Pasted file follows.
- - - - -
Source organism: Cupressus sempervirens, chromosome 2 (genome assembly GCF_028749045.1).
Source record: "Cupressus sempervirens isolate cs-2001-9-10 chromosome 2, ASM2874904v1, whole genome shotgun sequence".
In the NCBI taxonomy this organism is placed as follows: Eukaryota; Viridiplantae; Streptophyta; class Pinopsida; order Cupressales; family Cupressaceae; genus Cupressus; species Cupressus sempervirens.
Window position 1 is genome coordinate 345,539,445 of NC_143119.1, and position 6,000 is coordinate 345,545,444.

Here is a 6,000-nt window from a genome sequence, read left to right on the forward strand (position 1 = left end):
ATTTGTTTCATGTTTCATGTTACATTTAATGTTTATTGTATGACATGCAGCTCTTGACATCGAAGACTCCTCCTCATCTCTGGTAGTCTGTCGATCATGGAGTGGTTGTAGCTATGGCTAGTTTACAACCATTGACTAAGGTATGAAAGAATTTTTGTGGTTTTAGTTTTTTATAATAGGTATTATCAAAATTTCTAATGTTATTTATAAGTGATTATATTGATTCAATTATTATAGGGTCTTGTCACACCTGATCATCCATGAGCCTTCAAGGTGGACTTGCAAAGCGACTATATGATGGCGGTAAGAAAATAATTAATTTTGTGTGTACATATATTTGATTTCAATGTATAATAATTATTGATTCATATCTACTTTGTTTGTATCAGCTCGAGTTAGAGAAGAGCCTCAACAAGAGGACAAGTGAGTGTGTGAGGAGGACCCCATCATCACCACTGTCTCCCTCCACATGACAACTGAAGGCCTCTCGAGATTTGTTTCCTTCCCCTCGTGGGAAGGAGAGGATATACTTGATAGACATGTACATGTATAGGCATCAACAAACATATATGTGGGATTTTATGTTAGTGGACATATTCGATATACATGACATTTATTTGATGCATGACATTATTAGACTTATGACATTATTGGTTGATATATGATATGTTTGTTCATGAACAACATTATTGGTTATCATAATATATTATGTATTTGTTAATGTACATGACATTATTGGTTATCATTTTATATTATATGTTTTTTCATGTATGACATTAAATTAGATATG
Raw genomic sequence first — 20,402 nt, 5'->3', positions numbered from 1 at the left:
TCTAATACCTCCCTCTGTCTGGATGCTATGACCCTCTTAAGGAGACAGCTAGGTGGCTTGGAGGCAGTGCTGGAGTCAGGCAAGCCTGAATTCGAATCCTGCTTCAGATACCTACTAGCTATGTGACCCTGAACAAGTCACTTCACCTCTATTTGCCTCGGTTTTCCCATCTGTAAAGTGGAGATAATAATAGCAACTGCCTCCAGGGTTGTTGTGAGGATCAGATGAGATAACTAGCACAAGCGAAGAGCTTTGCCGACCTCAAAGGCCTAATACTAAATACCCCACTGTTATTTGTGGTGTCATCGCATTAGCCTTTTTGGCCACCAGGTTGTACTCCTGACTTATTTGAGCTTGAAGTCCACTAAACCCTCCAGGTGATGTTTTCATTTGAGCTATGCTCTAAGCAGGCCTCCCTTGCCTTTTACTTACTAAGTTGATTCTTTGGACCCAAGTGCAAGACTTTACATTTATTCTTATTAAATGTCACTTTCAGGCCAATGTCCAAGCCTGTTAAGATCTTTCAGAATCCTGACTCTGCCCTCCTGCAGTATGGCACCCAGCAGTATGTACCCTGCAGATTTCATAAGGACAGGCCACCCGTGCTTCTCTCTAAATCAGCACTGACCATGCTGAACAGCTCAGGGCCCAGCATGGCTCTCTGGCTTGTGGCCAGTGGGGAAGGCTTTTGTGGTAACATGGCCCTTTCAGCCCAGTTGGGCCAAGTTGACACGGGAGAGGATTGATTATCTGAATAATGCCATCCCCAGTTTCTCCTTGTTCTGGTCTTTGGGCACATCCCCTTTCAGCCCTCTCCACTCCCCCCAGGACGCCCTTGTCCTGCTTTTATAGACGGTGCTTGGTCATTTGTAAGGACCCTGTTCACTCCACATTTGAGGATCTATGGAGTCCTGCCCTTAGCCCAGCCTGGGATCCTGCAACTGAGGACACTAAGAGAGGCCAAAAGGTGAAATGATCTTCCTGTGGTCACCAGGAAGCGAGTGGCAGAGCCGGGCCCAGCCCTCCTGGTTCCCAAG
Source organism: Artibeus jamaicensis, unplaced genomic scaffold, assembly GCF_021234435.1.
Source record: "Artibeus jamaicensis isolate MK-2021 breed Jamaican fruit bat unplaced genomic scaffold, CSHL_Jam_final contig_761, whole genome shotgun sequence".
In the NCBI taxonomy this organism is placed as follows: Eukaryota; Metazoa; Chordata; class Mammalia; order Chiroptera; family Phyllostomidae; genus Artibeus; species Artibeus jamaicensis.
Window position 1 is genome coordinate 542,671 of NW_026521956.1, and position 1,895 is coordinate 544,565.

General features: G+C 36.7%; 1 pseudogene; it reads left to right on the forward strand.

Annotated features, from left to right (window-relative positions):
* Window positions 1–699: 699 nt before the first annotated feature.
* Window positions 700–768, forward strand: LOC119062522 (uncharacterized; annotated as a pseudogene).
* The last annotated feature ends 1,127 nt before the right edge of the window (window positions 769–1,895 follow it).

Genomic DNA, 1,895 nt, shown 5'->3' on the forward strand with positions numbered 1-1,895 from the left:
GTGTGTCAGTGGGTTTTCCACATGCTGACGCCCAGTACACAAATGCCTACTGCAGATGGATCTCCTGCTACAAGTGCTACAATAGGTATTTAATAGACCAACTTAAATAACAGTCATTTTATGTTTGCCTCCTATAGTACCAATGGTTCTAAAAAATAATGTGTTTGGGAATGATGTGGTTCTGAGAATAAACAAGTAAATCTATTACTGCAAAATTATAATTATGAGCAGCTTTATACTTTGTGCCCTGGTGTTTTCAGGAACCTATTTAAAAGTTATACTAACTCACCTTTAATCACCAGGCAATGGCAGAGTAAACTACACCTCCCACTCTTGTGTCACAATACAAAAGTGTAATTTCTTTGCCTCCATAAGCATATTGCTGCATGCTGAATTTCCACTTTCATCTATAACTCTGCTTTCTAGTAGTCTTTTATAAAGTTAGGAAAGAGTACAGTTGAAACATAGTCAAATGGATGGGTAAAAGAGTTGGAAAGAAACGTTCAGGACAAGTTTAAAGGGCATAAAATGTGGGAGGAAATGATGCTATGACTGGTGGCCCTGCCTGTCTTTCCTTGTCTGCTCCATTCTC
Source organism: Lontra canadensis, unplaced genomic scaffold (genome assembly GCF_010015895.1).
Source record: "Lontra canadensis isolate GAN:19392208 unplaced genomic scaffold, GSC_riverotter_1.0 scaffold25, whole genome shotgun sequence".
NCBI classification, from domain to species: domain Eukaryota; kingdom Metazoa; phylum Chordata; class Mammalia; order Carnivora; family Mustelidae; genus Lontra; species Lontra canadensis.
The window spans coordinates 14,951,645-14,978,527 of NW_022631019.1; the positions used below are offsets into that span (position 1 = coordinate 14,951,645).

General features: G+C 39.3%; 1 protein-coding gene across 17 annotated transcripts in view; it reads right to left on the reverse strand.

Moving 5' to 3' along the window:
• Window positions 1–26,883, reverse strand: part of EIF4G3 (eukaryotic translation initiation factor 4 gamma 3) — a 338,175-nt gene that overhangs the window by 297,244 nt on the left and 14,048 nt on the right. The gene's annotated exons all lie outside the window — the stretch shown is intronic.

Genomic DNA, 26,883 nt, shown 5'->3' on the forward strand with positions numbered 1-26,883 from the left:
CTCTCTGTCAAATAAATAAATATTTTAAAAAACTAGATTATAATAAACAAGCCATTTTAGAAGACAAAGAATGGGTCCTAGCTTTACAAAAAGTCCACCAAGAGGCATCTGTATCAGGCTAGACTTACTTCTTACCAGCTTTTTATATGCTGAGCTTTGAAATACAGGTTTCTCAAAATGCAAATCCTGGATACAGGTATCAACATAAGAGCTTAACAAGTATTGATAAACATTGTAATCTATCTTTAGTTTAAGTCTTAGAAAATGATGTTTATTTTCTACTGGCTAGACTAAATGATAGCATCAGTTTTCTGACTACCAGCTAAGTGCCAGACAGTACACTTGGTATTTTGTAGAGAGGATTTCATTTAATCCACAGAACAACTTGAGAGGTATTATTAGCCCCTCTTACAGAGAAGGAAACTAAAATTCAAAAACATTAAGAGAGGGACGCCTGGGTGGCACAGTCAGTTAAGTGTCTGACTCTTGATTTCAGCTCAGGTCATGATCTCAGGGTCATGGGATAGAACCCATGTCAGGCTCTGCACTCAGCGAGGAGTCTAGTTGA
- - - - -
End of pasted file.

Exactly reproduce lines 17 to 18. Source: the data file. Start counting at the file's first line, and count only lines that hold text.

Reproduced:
* The last annotated feature ends 1,127 nt before the right edge of the window (window positions 769–1,895 follow it).

Genomic DNA, 1,895 nt, shown 5'->3' on the forward strand with positions numbered 1-1,895 from the left: